The meaning I want is "I missed you" in the sense that I missed an appointment with a person. We can say this in English, as in "I missed you (=meeting you) in front of the movie theatre because I had a flat tire." That appointment represents an event, for which the grammar lesson "Manquer (de) + thing = To miss / lack something" I think can apply. Hence my original inquiry, which I suspect is grammatically incorrect, but I hope you get the idea of what I am actually asking.

John

Kwiziq community member

15 April 2019

15/04/19

Correction: "However, it's not clear if you  . . ."

I hope there's a message edit option in the upcoming website redesign.

Aurélie

Kwiziq language super star

15 April 2019

15/04/19

Sorry about that John, but you were correct here :)

Je vous ai manqué.  can either mean:

You missed me (in an emotional sense) or

I missed you (at the meeting ...)

Hope that helps!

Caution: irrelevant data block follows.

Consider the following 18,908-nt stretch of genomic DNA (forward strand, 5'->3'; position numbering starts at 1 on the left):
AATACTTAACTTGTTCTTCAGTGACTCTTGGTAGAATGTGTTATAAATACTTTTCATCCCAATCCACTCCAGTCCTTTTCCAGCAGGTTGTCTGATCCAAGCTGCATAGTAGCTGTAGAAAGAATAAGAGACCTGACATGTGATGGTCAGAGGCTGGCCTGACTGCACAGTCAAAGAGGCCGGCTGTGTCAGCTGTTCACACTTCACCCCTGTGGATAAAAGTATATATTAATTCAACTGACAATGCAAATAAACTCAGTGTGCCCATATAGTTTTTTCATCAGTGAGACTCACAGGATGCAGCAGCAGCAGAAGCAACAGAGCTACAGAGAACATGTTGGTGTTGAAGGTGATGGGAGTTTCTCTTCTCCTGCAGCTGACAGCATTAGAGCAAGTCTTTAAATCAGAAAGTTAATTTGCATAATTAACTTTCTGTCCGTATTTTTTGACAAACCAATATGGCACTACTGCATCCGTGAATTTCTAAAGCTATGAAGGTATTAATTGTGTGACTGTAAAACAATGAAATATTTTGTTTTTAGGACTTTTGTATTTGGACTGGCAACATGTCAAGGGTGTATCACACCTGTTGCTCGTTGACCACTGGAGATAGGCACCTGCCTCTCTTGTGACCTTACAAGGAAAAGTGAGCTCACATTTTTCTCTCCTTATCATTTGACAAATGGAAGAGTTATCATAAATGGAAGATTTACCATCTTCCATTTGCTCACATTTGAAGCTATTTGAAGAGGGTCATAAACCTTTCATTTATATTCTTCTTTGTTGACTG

Simon

Kwiziq language super star

15 April 2019

15/04/19

@John "I hope there's a message edit option in the upcoming website redesign." - yes, there is!

John

Kwiziq community member

15 April 2019

15/04/19

Sorry to have to say this but I am getting annoying duplicate email notifications from you (Simon) and Aurélie notifying me of your replies to my Discussion board questions. I believe that Simon's first reply under this thread was accompanied by a single email notification but everything after that has had duplicate notifications. 

I hope you can make this stop.

Simon

Kwiziq language super star

16 April 2019

16/04/19

Hi John,